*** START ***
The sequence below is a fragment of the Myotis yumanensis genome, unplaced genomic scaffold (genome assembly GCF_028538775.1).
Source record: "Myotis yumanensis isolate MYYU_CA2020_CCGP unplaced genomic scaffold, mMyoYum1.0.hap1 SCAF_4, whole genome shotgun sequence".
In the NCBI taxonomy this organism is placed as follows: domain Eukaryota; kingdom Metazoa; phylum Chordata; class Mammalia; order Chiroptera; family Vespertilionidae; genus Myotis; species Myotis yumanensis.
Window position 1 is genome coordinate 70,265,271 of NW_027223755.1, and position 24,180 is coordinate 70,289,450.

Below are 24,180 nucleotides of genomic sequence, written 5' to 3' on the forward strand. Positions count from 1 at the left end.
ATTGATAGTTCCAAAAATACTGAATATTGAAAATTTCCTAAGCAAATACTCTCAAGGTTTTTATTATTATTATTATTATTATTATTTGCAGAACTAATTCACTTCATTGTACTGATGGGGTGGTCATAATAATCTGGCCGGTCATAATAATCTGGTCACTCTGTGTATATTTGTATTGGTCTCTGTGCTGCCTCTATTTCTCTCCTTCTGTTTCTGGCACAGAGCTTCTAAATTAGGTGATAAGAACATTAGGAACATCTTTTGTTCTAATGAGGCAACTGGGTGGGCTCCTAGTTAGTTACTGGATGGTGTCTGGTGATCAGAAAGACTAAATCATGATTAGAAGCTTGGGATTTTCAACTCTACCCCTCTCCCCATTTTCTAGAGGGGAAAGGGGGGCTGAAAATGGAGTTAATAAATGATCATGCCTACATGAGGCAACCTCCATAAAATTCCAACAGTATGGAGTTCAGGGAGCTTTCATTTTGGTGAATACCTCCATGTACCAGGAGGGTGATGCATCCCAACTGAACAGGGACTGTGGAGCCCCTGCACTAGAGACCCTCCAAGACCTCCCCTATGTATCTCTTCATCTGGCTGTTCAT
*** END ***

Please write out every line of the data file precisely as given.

The sequence below is a fragment of the Myotis yumanensis genome, unplaced genomic scaffold (genome assembly GCF_028538775.1).
Source record: "Myotis yumanensis isolate MYYU_CA2020_CCGP unplaced genomic scaffold, mMyoYum1.0.hap1 SCAF_4, whole genome shotgun sequence".
In the NCBI taxonomy this organism is placed as follows: domain Eukaryota; kingdom Metazoa; phylum Chordata; class Mammalia; order Chiroptera; family Vespertilionidae; genus Myotis; species Myotis yumanensis.
Window position 1 is genome coordinate 70,265,271 of NW_027223755.1, and position 24,180 is coordinate 70,289,450.

Below are 24,180 nucleotides of genomic sequence, written 5' to 3' on the forward strand. Positions count from 1 at the left end.
ATTGATAGTTCCAAAAATACTGAATATTGAAAATTTCCTAAGCAAATACTCTCAAGGTTTTTATTATTATTATTATTATTATTATTTGCAGAACTAATTCACTTCATTGTACTGATGGGGTGGTCATAATAATCTGGCCGGTCATAATAATCTGGTCACTCTGTGTATATTTGTATTGGTCTCTGTGCTGCCTCTATTTCTCTCCTTCTGTTTCTGGCACAGAGCTTCTAAATTAGGTGATAAGAACATTAGGAACATCTTTTGTTCTAATGAGGCAACTGGGTGGGCTCCTAGTTAGTTACTGGATGGTGTCTGGTGATCAGAAAGACTAAATCATGATTAGAAGCTTGGGATTTTCAACTCTACCCCTCTCCCCATTTTCTAGAGGGGAAAGGGGGGCTGAAAATGGAGTTAATAAATGATCATGCCTACATGAGGCAACCTCCATAAAATTCCAACAGTATGGAGTTCAGGGAGCTTTCATTTTGGTGAATACCTCCATGTACCAGGAGGGTGATGCATCCCAACTGAACAGGGACTGTGGAGCCCCTGCACTAGAGACCCTCCAAGACCTCCCCTATGTATCTCTTCATCTGGCTGTTCAT